Bluestone also took an academic role in field, publishing the New York Attorney Malpractice Report from 2002-2004.  He started the “New York Attorney Malpractice Blog” in 2004, where he has published more than 4500 entries.

Mr. Bluestone has written 38 scholarly peer-reviewed articles concerning legal malpractice, many in the Outside Counsel column of the New York Law Journal. He has appeared as an Expert witness in multiple legal malpractice litigations.

Mr. Bluestone is an adjunct professor of law at St. John’s University College of Law, teaching Legal Malpractice.  Mr. Bluestone has argued legal malpractice cases in the Second Circuit, in the New York State Court of Appeals, each of the four New York Appellate Divisions, in all four of  the U.S. District Courts of New York and in Supreme Courts all over the state.  He has also been admitted pro haec vice in the states of Connecticut, New Jersey and Florida and was formally admitted to the US District Court of Connecticut and to its Bankruptcy Court all for legal malpractice matters. He has been retained by U.S. Trustees in legal malpractice cases from Bankruptcy Courts, and has represented municipalities, insurance companies, hedge funds, communications companies and international manufacturing firms. Mr. Bluestone regularly lectures in CLEs on legal malpractice.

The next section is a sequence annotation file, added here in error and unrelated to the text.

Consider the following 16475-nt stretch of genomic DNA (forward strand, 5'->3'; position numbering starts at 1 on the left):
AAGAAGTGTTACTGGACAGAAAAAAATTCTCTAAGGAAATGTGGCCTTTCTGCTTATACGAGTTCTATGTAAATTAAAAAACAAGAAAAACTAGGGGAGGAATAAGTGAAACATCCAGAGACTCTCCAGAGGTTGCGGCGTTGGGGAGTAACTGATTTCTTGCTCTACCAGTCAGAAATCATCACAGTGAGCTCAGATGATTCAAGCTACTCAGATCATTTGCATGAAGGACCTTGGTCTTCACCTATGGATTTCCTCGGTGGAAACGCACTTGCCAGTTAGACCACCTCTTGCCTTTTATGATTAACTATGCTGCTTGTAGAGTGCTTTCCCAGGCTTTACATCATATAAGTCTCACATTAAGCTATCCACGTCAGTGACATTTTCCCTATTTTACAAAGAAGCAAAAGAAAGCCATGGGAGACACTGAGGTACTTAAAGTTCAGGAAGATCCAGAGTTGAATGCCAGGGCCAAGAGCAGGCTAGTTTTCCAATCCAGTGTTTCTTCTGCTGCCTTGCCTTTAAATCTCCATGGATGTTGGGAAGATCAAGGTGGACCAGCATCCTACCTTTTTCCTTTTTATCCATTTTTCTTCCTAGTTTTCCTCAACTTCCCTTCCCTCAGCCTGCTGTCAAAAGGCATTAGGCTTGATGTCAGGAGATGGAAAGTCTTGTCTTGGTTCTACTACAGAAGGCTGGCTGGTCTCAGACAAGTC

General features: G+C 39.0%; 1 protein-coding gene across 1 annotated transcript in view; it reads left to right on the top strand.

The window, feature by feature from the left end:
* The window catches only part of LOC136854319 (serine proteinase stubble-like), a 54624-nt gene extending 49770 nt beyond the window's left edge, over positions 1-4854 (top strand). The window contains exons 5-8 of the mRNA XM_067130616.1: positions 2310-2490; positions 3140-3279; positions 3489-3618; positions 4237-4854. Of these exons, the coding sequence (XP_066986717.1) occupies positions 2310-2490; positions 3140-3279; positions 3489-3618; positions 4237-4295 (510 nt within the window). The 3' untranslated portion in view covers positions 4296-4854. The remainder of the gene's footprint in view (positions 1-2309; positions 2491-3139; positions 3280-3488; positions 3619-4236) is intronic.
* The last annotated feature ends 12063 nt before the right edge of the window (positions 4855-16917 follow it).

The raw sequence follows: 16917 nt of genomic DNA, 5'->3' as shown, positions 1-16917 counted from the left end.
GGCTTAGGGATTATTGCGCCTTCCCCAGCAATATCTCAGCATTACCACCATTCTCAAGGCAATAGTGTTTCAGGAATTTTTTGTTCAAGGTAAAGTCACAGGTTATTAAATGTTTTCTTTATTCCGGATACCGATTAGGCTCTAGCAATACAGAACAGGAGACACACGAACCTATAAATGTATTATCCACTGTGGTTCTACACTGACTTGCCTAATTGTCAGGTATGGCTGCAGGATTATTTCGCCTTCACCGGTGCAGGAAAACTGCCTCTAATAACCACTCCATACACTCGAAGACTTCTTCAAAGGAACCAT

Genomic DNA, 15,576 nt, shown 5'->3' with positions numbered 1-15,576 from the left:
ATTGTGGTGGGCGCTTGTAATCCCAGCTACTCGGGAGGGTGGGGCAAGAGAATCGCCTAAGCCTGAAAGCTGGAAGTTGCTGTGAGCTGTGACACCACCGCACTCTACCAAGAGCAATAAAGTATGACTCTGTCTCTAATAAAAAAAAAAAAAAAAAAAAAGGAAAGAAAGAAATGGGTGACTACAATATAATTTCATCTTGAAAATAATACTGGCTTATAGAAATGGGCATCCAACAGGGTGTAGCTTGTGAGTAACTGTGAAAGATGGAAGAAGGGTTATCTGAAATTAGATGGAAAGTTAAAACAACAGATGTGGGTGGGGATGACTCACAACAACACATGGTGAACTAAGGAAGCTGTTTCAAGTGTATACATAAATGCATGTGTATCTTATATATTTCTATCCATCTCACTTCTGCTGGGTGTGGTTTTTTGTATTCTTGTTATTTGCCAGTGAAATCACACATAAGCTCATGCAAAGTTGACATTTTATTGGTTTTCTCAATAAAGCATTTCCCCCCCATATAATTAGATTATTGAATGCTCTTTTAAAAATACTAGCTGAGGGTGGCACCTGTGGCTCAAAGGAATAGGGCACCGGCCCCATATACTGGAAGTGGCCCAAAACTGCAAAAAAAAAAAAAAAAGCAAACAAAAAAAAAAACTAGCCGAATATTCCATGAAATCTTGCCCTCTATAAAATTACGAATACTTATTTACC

Based upon his professional experience Bluestone was named a Diplomate and was Board Certified by the American Board of Professional Liability Attorneys in 2008 in Legal Malpractice. He remains Board Certified.  He was admitted to The Best Lawyers in America from 2012-2019.  He has been featured in Who’s Who in Law since 1993.